Meet the mysterious men behind Oklahoma's monument to AzathothS

Eric Piper and J. David Osbourne aren't cultists (that we know of), by they did build a 300-lb. monument to the dark Lovecraftian god Azathoth and left it on the lawn of the unsuspecting Paseo Grill in Oklahoma City two weeks ago. Curious whether this was some kind of art project or a sign of the end times in which humanity will descend into gibbering madness, we decided to get the answers straight from Piper and Osbourne themselves.

Top-right photo io9 reader JamesD; all other photos by Alicia Smith.


io9: Who are you guys?

J. David Osbourne: I’m the author of By the Time We Leave Here We'll Be Friends, Low Down Death Right Easy, and God$ Fare No Better. I write about alien neck parasites and bodies stuffed in catfish dens and time worms and hitmen that can unhinge their jaws like snakes. I’m also the Editor-in-Chief of Broken River Books. My goal is to find a good girlfriend for the Beal House Dolphin Girlfriend, who is a pink dolphin.

Eric: Eric 26 artist

Are you both Lovecraft fans?

David: There’s nothing scarier than big slimy things that don’t care. Also I’m really scared of sex, so I’m down with the spooky tentacles. There’s a lot of gold out there in the Mythos world: Cody Goodfellow, Laird Barron, Thomas Ligotti, those guys kind of take the whole thing to the next level.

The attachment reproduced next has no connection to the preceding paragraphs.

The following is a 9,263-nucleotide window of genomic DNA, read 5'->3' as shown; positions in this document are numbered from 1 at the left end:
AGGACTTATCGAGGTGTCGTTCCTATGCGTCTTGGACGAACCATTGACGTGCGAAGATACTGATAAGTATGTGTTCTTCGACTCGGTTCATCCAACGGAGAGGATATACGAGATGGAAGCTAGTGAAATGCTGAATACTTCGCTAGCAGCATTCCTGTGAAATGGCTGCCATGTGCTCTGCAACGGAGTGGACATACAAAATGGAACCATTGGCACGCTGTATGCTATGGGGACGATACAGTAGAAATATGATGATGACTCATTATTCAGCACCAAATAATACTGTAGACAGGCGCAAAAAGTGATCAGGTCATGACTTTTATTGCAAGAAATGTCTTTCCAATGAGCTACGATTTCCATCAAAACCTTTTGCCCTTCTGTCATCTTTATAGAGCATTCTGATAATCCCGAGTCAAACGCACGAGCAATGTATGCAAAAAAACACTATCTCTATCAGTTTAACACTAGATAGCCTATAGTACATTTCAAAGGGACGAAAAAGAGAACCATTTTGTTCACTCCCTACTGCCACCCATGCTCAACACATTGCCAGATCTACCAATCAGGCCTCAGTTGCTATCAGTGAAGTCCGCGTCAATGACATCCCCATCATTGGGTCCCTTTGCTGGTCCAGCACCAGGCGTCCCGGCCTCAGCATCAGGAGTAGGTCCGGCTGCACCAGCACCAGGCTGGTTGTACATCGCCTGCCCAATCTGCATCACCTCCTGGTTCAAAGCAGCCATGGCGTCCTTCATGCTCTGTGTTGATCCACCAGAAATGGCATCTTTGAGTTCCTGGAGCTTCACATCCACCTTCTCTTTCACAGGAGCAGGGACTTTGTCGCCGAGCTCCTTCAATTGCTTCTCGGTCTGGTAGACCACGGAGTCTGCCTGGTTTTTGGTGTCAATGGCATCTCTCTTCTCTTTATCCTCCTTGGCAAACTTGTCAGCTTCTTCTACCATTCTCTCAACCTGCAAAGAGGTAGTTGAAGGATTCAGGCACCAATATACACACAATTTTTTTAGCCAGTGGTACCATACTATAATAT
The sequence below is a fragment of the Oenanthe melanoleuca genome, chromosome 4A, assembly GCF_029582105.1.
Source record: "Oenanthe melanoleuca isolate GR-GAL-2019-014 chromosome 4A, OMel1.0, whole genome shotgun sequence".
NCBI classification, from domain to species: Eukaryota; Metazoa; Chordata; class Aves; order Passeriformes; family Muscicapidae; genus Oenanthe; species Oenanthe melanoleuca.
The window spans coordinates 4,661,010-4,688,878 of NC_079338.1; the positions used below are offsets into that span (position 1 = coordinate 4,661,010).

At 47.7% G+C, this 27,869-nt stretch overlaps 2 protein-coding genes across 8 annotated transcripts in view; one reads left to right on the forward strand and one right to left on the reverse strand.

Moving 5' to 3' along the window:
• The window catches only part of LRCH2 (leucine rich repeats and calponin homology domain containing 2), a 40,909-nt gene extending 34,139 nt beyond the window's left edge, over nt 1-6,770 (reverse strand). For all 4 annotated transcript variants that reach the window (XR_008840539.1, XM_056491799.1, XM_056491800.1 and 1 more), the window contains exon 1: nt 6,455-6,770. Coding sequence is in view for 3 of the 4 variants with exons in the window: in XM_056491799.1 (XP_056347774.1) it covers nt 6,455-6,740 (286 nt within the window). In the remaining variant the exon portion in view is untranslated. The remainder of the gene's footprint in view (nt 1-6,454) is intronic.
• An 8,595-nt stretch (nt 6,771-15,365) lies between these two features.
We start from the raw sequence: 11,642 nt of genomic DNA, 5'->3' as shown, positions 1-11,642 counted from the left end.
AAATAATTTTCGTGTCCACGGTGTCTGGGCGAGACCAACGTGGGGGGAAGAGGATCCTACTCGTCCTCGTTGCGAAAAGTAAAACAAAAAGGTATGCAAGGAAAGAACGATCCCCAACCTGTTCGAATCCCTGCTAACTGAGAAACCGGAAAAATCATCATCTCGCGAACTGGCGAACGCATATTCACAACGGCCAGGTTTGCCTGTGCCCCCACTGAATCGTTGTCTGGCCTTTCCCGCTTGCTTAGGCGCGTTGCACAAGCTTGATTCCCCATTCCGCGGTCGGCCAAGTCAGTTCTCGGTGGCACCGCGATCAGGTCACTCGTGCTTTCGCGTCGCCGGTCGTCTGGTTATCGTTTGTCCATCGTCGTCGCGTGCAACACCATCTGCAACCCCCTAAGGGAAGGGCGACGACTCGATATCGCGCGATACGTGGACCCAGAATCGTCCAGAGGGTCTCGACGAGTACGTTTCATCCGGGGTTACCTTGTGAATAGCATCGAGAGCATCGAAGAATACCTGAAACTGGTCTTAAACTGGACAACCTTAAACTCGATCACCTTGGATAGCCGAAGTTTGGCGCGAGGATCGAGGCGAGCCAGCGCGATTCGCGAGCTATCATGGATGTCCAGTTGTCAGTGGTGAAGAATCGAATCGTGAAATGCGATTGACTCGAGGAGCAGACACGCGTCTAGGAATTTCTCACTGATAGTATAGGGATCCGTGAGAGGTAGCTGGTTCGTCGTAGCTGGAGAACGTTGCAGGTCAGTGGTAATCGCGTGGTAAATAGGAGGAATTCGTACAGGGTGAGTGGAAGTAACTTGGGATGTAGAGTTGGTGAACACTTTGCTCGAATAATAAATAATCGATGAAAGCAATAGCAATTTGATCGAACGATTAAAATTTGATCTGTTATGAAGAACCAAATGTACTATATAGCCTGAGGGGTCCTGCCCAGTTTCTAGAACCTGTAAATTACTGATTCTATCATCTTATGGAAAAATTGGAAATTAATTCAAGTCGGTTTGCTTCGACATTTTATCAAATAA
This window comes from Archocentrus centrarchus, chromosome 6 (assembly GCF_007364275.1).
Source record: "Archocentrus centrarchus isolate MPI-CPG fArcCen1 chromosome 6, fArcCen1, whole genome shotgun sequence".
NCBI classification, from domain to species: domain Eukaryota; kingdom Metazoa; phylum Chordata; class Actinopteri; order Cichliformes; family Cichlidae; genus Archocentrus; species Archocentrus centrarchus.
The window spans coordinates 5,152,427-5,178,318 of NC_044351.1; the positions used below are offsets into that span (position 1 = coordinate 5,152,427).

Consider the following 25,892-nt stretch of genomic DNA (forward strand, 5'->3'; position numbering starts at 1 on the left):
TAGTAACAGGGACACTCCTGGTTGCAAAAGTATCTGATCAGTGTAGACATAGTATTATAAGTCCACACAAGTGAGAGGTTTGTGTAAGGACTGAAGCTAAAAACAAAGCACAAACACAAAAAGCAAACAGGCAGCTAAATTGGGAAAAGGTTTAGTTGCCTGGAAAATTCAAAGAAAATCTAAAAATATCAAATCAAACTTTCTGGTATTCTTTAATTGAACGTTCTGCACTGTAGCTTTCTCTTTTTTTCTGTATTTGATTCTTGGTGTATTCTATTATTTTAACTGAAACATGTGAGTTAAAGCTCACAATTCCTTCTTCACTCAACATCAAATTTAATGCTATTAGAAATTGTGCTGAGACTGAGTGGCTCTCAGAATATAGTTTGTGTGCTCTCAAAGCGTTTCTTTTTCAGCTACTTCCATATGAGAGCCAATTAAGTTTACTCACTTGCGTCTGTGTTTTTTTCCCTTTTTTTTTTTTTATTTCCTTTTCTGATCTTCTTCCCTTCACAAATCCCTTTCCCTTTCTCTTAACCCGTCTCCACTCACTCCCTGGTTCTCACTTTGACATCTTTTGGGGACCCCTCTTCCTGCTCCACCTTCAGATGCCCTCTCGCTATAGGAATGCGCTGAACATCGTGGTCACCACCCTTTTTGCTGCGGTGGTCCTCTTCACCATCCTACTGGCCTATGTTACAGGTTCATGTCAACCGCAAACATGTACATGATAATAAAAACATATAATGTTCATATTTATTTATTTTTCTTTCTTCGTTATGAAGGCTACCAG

Eric: yeh

Why in the name of all the dark ones, did you do this?

Eric: It's a statement on land ownership

David: There is land and then there is concrete and with that heaviness comes place and with place comes the rulers, the owners. You plant your flag and flex your muscles and the ground you walk becomes yours. We were thinking: in order to claim land, all you really need is enough concrete.

Meet the mysterious men behind Oklahoma's monument to AzathothS

Fair enough. How did you make the monument?

Eric: I woke up from a week’s worth of fever dreams and the monument was finished

David: The fever dreams were the worst. I sat by the poor boy’s bedside. Waited on him hand and foot. Then I saw him get up from his stained sheets and build a pyramid from wood and mix the concrete in a wheelbarrow and pour.

You said the monument sat around for a year before you moved it. What were you waiting for?

Eric: Can't force things. It just wasn't meant to go out before August 28th.

You also said you moved it to its location with a forklift. Where the hell did you get a forklift?